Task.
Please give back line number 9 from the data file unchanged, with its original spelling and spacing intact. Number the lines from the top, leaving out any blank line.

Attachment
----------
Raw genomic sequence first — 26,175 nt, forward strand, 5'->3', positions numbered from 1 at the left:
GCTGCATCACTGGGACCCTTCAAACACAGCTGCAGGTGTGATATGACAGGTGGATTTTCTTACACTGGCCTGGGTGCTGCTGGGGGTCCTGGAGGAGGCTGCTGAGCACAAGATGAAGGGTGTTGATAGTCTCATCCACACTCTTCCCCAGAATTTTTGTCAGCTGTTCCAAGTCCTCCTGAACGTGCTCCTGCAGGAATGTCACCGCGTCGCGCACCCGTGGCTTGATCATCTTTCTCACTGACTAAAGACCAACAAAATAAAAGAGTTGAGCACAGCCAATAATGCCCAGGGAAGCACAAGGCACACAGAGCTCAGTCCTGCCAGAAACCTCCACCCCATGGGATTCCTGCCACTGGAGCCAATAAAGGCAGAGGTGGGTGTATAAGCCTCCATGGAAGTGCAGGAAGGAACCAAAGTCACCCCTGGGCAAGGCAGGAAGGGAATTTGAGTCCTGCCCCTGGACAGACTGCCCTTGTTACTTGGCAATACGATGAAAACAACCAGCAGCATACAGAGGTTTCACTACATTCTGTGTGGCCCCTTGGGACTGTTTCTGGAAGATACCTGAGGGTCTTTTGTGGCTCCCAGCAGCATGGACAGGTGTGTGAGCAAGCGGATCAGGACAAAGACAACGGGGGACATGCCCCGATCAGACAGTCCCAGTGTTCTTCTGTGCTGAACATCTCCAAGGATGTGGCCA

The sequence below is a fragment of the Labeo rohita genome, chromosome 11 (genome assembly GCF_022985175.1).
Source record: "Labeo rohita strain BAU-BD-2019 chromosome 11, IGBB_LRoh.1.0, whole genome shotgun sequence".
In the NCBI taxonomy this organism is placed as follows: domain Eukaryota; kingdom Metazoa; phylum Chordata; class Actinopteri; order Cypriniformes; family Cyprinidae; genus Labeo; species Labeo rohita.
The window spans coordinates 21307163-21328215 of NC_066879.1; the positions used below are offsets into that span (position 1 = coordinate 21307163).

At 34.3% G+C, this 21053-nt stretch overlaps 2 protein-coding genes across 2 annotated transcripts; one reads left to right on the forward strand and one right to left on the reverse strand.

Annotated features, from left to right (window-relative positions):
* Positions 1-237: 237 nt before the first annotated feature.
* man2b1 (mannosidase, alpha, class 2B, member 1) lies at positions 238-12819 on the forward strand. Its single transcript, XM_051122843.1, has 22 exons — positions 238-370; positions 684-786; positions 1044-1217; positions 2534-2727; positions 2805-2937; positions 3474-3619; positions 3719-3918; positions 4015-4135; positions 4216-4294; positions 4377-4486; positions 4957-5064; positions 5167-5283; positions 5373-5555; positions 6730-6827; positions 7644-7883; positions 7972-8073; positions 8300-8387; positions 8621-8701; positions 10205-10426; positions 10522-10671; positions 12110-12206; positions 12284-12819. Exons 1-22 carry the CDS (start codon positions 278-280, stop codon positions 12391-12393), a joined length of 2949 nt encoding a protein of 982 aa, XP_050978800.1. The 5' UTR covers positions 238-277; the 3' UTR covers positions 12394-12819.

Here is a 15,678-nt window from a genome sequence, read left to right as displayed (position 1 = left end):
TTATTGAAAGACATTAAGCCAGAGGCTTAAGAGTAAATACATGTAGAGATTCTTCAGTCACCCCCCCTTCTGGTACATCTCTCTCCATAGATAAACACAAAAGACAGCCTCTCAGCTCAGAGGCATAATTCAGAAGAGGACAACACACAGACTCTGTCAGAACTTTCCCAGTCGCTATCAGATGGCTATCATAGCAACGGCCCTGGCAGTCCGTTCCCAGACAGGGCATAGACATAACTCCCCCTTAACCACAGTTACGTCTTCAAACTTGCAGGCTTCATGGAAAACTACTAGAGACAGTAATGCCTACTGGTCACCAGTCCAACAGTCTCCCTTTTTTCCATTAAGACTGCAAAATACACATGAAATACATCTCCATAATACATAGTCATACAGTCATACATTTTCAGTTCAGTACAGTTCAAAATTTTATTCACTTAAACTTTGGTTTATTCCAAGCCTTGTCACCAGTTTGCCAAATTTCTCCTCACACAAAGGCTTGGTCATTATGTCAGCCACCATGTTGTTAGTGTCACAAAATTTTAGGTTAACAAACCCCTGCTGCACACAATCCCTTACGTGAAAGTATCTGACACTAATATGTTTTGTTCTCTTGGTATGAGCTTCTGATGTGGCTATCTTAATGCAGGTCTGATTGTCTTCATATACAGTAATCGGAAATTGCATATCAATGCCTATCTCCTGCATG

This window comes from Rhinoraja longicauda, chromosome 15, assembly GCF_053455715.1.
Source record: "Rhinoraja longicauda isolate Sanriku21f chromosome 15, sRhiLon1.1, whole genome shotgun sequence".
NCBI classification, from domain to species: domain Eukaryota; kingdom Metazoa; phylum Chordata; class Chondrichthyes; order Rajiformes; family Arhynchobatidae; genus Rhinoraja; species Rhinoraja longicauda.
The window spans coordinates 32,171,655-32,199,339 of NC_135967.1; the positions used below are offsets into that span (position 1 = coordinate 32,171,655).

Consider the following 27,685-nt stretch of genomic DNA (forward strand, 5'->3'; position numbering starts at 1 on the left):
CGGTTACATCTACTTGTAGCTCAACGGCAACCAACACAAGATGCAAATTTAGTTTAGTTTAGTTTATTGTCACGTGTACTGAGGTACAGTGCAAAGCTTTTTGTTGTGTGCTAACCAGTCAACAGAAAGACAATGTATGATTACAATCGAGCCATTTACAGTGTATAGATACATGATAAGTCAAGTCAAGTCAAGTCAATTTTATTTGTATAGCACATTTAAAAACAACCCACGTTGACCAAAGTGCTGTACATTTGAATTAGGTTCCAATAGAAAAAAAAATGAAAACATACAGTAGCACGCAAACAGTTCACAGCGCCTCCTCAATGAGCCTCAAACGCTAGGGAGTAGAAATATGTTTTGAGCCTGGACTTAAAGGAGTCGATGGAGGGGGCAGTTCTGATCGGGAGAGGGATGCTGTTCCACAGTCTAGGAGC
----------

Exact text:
* Positions 1-237: 237 nt before the first annotated feature.